Stormwater Shepherds UK                            WQR0004

Written evidence for the Environmental Audit Committee (EAC) inquiry into water quality in rivers from Mrs Jo Bradley, UK Director of Operations at Stormwater Shepherds UK

Stormwater Shepherds UK is a new organisation, created as a partner to Stormwater Shepherds in Australia which has been operating for 2 years. Stormwater Shepherds is a not-for-profit organisation intent on reducing plastic pollution from towns & cities. We employ positive action such as litter cleans to reduce pollution; we collect data and share information to educate communities and businesses on pollution control, and we advocate for better regulation of polluted stormwater discharges.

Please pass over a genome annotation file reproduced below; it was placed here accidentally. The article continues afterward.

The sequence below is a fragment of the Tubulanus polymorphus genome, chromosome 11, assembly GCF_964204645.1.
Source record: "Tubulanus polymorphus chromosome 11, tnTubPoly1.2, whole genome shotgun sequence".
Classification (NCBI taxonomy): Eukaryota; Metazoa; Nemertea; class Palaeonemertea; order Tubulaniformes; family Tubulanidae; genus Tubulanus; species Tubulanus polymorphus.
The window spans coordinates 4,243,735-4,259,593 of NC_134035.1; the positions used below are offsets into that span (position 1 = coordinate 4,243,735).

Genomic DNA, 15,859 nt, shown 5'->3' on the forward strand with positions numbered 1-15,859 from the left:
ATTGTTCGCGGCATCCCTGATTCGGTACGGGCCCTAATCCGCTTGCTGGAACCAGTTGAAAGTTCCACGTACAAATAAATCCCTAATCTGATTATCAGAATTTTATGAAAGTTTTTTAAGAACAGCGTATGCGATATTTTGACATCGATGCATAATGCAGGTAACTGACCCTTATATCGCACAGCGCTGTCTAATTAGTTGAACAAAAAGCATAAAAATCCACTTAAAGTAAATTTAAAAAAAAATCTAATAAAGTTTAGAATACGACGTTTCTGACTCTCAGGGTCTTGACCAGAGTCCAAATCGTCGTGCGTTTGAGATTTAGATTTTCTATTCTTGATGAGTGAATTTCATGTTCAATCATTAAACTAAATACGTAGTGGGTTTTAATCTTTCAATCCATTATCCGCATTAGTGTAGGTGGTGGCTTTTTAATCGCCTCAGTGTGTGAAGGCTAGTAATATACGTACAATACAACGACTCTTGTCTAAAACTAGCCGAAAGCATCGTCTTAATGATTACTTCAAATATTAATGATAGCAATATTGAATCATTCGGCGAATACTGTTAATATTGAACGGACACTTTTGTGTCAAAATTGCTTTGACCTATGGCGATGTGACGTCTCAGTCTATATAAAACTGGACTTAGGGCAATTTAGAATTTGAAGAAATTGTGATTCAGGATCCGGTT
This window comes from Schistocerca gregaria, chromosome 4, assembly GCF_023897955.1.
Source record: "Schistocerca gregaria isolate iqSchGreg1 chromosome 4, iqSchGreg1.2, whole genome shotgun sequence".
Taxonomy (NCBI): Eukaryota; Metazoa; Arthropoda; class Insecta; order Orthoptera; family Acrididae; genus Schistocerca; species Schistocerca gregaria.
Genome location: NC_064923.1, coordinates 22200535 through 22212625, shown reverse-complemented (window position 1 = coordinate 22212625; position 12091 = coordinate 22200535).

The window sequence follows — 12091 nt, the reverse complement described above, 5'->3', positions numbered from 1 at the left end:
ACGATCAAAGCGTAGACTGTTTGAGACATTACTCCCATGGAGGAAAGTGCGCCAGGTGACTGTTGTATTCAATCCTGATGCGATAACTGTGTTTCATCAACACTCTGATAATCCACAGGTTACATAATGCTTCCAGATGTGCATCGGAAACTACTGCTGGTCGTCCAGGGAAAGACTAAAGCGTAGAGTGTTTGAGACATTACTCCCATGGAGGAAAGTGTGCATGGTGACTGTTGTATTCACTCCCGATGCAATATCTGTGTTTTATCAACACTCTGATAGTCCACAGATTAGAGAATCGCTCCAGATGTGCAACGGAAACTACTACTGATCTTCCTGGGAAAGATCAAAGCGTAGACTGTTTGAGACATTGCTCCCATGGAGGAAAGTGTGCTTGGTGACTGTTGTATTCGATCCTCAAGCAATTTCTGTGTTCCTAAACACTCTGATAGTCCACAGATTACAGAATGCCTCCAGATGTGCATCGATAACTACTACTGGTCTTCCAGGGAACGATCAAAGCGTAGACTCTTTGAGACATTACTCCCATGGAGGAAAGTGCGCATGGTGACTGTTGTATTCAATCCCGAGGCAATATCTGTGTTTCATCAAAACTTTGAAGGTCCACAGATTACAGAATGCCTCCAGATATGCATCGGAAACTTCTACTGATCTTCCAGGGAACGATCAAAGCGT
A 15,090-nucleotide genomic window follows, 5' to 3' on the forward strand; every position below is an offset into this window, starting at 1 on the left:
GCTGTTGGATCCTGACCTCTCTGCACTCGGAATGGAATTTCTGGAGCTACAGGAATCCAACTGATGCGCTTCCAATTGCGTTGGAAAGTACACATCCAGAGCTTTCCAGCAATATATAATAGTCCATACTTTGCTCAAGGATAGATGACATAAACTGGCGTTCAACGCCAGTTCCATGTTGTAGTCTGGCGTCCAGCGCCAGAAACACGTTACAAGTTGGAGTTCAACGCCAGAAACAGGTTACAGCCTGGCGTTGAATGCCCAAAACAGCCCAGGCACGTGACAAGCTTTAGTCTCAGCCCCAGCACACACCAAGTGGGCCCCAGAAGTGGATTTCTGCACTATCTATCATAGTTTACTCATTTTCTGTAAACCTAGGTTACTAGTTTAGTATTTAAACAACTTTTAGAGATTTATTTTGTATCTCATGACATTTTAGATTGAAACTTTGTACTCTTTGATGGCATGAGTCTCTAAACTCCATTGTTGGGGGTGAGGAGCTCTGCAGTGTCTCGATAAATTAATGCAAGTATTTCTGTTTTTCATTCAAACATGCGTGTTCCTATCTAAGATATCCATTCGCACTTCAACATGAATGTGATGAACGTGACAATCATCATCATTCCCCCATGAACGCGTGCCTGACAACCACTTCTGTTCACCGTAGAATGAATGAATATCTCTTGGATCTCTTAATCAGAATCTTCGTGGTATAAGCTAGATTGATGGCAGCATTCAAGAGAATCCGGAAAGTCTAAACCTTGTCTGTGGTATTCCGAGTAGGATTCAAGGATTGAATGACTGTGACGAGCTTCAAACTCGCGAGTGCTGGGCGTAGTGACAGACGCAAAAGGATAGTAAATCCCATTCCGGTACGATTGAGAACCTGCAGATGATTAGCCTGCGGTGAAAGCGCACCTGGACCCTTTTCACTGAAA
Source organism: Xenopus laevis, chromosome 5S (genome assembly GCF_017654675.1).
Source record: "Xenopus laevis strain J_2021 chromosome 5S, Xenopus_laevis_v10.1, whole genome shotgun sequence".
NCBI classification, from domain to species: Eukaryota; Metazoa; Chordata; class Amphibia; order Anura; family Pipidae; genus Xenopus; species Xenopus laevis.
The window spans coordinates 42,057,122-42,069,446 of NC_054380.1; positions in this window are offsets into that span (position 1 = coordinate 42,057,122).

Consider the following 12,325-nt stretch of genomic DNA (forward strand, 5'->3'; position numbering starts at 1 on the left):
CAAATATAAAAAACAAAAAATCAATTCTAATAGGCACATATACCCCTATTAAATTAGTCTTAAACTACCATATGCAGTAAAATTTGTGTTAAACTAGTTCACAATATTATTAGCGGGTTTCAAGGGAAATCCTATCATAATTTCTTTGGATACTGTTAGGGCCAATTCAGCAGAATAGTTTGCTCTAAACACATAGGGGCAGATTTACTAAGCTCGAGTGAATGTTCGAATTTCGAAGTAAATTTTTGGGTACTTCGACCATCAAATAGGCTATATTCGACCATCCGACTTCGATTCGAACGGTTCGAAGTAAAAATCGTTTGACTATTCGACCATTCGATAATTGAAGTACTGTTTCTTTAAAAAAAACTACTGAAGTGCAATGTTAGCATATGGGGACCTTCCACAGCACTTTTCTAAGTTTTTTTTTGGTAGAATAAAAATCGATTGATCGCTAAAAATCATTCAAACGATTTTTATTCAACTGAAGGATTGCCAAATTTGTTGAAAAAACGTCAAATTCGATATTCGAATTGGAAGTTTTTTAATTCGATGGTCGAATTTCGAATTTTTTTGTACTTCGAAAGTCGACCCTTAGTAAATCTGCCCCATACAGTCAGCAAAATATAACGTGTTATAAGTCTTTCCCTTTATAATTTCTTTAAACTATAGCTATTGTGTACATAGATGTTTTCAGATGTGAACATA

1. What are the best indicators for river water quality that could be used as targets being developed under the Environment Bill?

The best indicators for river water quality remain the measurement of macroinvertebrate populations, fish populations and water chemistry. The Environment Agency monitoring programme can be effective if it is properly resourced and includes monitoring points across catchments and up smaller tributaries so that we are able to see a complete picture of the health of entire river catchments. New technology and the creation and calibration of proxy pollutants can allow remote monitoring of some catchments whilst we focus our practical sampling capacity on waterbodies that need more attention. For example, some of the main river sampling points have returned the same, or similar, results for decades so we can divert our attention and resources away from them and turn it to waterbodies where investment and changes may deliver improvements that we need to measure.


  1. How could drainage and sewage management plans, introduced by the Environment Bill, play a role in reduced sewer discharges?